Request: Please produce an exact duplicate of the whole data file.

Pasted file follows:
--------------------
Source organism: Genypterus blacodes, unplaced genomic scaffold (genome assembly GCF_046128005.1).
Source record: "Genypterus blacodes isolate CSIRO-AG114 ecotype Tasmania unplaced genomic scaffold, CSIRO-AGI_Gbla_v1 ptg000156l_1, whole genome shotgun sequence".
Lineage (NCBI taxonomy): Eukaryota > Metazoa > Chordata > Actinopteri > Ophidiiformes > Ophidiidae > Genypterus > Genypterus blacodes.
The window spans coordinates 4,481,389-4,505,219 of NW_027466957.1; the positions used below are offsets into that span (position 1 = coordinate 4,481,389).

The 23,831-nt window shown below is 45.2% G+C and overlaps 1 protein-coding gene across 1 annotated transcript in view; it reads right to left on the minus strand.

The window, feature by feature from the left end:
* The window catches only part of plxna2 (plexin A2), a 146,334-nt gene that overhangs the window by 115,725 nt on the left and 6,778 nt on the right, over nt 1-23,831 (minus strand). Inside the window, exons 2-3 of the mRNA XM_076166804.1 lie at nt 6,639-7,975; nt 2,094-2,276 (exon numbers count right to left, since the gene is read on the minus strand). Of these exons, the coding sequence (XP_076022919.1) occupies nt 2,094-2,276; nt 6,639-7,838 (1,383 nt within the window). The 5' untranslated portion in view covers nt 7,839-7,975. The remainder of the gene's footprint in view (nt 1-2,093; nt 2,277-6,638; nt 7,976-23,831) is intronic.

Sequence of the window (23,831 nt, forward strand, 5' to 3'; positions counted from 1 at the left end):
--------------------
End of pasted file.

Source organism: Genypterus blacodes, unplaced genomic scaffold (genome assembly GCF_046128005.1).
Source record: "Genypterus blacodes isolate CSIRO-AG114 ecotype Tasmania unplaced genomic scaffold, CSIRO-AGI_Gbla_v1 ptg000156l_1, whole genome shotgun sequence".
Lineage (NCBI taxonomy): Eukaryota > Metazoa > Chordata > Actinopteri > Ophidiiformes > Ophidiidae > Genypterus > Genypterus blacodes.
The window spans coordinates 4,481,389-4,505,219 of NW_027466957.1; the positions used below are offsets into that span (position 1 = coordinate 4,481,389).

The 23,831-nt window shown below is 45.2% G+C and overlaps 1 protein-coding gene across 1 annotated transcript in view; it reads right to left on the minus strand.

The window, feature by feature from the left end:
* The window catches only part of plxna2 (plexin A2), a 146,334-nt gene that overhangs the window by 115,725 nt on the left and 6,778 nt on the right, over nt 1-23,831 (minus strand). Inside the window, exons 2-3 of the mRNA XM_076166804.1 lie at nt 6,639-7,975; nt 2,094-2,276 (exon numbers count right to left, since the gene is read on the minus strand). Of these exons, the coding sequence (XP_076022919.1) occupies nt 2,094-2,276; nt 6,639-7,838 (1,383 nt within the window). The 5' untranslated portion in view covers nt 7,839-7,975. The remainder of the gene's footprint in view (nt 1-2,093; nt 2,277-6,638; nt 7,976-23,831) is intronic.

Sequence of the window (23,831 nt, forward strand, 5' to 3'; positions counted from 1 at the left end):